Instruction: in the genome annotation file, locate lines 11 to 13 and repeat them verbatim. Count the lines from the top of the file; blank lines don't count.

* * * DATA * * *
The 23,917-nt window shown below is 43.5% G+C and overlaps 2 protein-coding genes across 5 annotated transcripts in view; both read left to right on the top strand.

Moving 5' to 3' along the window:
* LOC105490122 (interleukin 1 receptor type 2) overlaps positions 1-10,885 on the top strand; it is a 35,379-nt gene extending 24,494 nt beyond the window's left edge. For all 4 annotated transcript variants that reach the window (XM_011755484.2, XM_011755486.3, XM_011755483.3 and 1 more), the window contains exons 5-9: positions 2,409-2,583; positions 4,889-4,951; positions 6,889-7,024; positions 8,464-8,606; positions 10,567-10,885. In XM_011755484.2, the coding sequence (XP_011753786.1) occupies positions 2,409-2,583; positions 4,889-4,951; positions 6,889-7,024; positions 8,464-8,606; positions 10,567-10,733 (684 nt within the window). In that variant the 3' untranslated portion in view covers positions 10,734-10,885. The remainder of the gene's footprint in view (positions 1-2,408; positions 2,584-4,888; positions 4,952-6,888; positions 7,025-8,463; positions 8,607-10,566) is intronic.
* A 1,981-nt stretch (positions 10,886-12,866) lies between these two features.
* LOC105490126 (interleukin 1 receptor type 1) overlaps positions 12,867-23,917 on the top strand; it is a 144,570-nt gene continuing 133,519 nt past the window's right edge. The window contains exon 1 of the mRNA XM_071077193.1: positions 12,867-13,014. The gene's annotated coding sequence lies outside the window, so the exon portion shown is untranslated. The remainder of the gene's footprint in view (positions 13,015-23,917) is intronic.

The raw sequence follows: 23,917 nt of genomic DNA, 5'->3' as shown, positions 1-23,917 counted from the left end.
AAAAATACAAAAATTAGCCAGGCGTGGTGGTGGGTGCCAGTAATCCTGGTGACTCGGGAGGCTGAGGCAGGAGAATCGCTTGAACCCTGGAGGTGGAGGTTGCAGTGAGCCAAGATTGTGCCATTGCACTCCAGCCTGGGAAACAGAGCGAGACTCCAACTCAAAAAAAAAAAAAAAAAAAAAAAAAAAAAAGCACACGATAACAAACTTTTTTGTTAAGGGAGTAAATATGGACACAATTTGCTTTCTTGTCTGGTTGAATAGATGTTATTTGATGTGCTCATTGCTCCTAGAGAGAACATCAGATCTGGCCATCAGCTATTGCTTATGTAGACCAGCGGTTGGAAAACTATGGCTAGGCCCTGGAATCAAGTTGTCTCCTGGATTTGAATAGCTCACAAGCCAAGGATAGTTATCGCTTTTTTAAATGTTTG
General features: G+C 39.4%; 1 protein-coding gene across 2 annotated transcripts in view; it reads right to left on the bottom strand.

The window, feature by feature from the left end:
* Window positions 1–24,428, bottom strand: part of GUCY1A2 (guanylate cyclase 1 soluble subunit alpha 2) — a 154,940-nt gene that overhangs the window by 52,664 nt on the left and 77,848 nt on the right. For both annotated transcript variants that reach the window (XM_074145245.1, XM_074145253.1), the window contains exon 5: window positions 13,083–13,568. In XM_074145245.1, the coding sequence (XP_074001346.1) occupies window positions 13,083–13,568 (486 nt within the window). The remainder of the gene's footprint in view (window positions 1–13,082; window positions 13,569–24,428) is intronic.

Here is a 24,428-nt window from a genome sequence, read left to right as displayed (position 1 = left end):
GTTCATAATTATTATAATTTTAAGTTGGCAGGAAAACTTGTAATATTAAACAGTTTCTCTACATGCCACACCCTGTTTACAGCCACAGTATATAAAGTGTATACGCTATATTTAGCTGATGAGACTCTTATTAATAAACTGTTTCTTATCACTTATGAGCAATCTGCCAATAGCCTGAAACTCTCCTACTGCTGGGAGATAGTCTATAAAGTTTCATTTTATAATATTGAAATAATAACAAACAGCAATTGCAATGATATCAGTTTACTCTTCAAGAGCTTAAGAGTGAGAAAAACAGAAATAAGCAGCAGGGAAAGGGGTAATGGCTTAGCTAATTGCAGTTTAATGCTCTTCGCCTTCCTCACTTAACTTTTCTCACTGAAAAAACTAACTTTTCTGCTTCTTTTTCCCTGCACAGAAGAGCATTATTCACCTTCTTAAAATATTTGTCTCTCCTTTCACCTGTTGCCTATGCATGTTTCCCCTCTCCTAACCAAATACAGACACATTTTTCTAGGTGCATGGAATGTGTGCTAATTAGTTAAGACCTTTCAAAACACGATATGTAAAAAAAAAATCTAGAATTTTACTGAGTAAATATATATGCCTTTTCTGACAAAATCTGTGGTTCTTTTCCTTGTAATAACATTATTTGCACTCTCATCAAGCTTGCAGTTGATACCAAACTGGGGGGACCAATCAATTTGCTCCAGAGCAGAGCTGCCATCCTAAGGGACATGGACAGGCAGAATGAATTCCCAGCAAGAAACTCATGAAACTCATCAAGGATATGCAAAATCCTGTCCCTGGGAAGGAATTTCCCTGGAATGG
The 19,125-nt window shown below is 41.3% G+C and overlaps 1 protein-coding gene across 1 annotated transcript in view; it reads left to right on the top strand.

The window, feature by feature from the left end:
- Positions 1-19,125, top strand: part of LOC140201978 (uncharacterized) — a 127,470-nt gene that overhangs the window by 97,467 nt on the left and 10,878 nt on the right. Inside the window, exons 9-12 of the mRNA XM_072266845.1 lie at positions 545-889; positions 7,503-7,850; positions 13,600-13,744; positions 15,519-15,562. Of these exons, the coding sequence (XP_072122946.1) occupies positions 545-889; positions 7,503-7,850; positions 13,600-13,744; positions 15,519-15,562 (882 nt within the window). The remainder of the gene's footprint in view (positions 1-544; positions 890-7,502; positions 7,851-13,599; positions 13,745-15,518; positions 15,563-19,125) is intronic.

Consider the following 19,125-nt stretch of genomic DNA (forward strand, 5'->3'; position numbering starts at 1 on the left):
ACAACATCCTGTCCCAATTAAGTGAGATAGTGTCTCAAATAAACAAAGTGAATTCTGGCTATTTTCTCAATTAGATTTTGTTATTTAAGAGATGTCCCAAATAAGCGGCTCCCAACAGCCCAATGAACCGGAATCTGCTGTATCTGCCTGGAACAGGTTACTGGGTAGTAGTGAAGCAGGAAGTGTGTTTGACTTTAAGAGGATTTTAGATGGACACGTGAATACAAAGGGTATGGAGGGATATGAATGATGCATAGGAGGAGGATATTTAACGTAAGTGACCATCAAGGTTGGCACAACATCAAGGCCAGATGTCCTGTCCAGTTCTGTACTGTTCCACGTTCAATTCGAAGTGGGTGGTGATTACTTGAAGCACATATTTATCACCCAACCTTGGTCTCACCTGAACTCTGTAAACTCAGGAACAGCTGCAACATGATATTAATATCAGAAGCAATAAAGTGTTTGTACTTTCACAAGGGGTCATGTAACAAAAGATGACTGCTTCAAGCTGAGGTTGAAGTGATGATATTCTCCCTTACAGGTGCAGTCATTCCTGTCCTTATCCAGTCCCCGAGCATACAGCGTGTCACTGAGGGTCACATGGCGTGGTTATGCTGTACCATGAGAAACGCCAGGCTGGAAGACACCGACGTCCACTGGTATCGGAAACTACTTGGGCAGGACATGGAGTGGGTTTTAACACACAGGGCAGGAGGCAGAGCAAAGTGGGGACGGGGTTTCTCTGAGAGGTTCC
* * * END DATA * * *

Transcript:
Here is a 24,428-nt window from a genome sequence, read left to right as displayed (position 1 = left end):
GTTCATAATTATTATAATTTTAAGTTGGCAGGAAAACTTGTAATATTAAACAGTTTCTCTACATGCCACACCCTGTTTACAGCCACAGTATATAAAGTGTATACGCTATATTTAGCTGATGAGACTCTTATTAATAAACTGTTTCTTATCACTTATGAGCAATCTGCCAATAGCCTGAAACTCTCCTACTGCTGGGAGATAGTCTATAAAGTTTCATTTTATAATATTGAAATAATAACAAACAGCAATTGCAATGATATCAGTTTACTCTTCAAGAGCTTAAGAGTGAGAAAAACAGAAATAAGCAGCAGGGAAAGGGGTAATGGCTTAGCTAATTGCAGTTTAATGCTCTTCGCCTTCCTCACTTAACTTTTCTCACTGAAAAAACTAACTTTTCTGCTTCTTTTTCCCTGCACAGAAGAGCATTATTCACCTTCTTAAAATATTTGTCTCTCCTTTCACCTGTTGCCTATGCATGTTTCCCCTCTCCTAACCAAATACAGACACATTTTTCTAGGTGCATGGAATGTGTGCTAATTAGTTAAGACCTTTCAAAACACGATATGTAAAAAAAAAATCTAGAATTTTACTGAGTAAATATATATGCCTTTTCTGACAAAATCTGTGGTTCTTTTCCTTGTAATAACATTATTTGCACTCTCATCAAGCTTGCAGTTGATACCAAACTGGGGGGACCAATCAATTTGCTCCAGAGCAGAGCTGCCATCCTAAGGGACATGGACAGGCAGAATGAATTCCCAGCAAGAAACTCATGAAACTCATCAAGGATATGCAAAATCCTGTCCCTGGGAAGGAATTTCCCTGGAATGG
The 19,125-nt window shown below is 41.3% G+C and overlaps 1 protein-coding gene across 1 annotated transcript in view; it reads left to right on the top strand.